By selecting early sasanqua through late japonica varieties, camellias bloom from early fall through late spring in Southern gardens.
(Editor's Note: This article was originally published on February 12, 2008. Your comments are welcome,but please be aware that authors of previously published articles may not be able to respond to your questions.)
During the late 1960s, I had to be at the San Diego Zoo several times week for a class with Albert, the silverback gorilla.
One day after class I decided to explore the rest of Balboa Park. I wound up in an overgrown and neglected Japanese garden. It was the first time I had come face-to-face with hundreds of camellias all blooming at the same time. Later, I learned that the "secret garden" I had stumbled onto was the ruins of the Japanese tea garden designed and built for the 1915 Panama-California Exposition in San Diego.  When I found the garden, it had been left to its own devices. Blooming plants were sprawling and climbing up the remains of ancient crumbling masonry walls, all in camellia colors: white, red, pink.
When I moved to Greensboro, Alabama I learned of more untended ancient camellias, still blooming away. The local legend was that these camellias were planted on the grounds of a house built before the Civil War as a wedding present to a daughter. The camellias were air-layered slips from originals planted in the 1830s on the adjacent property of the bride's parents. This property is still known as “Japonica Path“ for its camellias. When I first visited this nineteenth century bride’s abandoned and neglected garden, the camellias were flourishing as if time were of no consequence.
In their native habitats in Asia. China, Korea, Viet Nam and Japan, camellias grow on well-drained hillsides under the dappled shady canopy of tall trees. While some tolerate sun more than others, most prefer a replication of their native situation, planted under tall trees, in acid humus-rich well drained soil. And for me they always look best the way I first saw them, planted in an understory forest in large groups with other shade loving plants. However, the tall sasanquas make wonderful informal hedges, and some of the exquisite flowered japonicas deserve to be featured garden plants.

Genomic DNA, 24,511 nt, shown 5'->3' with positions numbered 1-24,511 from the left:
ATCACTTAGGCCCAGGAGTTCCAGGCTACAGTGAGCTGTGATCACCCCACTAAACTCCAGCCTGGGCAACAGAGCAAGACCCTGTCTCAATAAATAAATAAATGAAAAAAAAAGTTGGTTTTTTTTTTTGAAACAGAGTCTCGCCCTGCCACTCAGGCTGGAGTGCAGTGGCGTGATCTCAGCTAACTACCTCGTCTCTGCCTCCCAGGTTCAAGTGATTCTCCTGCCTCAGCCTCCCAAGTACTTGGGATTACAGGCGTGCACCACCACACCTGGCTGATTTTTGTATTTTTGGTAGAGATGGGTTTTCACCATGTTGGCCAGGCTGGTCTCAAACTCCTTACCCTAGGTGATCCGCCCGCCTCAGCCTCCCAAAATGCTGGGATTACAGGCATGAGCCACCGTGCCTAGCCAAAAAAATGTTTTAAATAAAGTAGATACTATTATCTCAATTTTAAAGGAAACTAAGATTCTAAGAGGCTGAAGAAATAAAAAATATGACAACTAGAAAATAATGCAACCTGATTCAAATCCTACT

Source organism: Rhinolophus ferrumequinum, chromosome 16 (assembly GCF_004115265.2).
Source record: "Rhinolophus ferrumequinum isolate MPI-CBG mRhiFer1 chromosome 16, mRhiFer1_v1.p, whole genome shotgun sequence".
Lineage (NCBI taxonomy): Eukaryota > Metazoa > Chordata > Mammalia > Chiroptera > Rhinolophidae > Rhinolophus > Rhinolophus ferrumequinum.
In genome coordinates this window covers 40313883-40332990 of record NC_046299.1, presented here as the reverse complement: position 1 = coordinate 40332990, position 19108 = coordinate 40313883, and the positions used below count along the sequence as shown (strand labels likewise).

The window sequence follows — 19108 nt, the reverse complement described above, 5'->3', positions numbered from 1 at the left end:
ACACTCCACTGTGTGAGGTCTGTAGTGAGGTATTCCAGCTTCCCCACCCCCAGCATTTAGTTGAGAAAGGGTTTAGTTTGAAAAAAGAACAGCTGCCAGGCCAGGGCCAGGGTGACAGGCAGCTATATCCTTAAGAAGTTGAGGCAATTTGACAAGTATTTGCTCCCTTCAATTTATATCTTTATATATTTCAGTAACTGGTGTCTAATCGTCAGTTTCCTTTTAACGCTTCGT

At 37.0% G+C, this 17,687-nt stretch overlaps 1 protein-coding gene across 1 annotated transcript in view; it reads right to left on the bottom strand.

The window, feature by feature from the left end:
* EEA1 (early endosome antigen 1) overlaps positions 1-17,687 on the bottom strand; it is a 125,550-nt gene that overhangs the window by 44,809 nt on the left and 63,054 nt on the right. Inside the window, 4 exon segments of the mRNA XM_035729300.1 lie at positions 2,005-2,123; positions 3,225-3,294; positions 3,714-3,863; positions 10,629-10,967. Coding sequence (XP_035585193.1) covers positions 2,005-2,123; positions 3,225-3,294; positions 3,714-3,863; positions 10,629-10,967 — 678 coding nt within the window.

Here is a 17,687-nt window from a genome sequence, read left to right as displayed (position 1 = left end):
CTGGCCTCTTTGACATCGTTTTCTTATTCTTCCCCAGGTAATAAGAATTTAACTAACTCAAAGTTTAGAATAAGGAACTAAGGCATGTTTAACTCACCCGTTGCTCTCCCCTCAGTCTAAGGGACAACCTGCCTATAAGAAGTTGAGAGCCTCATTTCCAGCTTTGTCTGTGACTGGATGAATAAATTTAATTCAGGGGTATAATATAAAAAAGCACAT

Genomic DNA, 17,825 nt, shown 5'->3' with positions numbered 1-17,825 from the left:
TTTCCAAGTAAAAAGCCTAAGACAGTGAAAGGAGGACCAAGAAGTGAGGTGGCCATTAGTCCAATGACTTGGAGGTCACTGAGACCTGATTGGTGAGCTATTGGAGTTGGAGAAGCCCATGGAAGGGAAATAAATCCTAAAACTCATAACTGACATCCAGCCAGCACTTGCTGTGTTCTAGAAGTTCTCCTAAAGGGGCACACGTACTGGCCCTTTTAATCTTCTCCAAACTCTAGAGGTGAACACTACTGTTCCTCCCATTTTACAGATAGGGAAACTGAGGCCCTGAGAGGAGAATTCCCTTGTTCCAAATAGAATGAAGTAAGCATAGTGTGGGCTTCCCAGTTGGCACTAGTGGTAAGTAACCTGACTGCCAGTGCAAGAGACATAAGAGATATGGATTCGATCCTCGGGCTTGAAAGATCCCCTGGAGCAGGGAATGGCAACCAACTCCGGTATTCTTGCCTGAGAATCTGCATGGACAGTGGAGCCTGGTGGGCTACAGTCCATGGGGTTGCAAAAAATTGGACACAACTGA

Camellia breeders in both Japan and the United States are working to produce plants with more cold hardiness. In the United States camellias are normally hardy through Zone 7b. There is a collection in Washington D.C. at the National Arboretum.  The plants will however be damaged by occasional hard freezes. Camelliagirl discusses frost protection for camellias, Camellia sinensis, tea camellias, and growing camellias from seed in this thread.
In Asia there are many species of camellias. Camellia sinensis, the tea camellia, is grown on tea plantations for the commercial production of tea. (Photographs 2 and 3). Camellia oleiflera is usedfor the production of camellia oil from seed pods [Photograph 4]. Camellia oil is used in cosmetics because the oil is similar to human skin oil . It is used as hair oil by the Sumo wrestlers of Japan. During the Japanese Edo period (1603-1867) Camellia oil was used to prevent corrosion on Samari swords. This tradition is still maintained by Japanese woodworkers to prevent corrosion of metal tools 
And, of course camellia seeds can be used to grow more camellias. Seed grown camellias, though, are not likely to resemble their parent plants. For this reason, most home growers prefer to propagate named camellias from hardwood cuttings or air layers.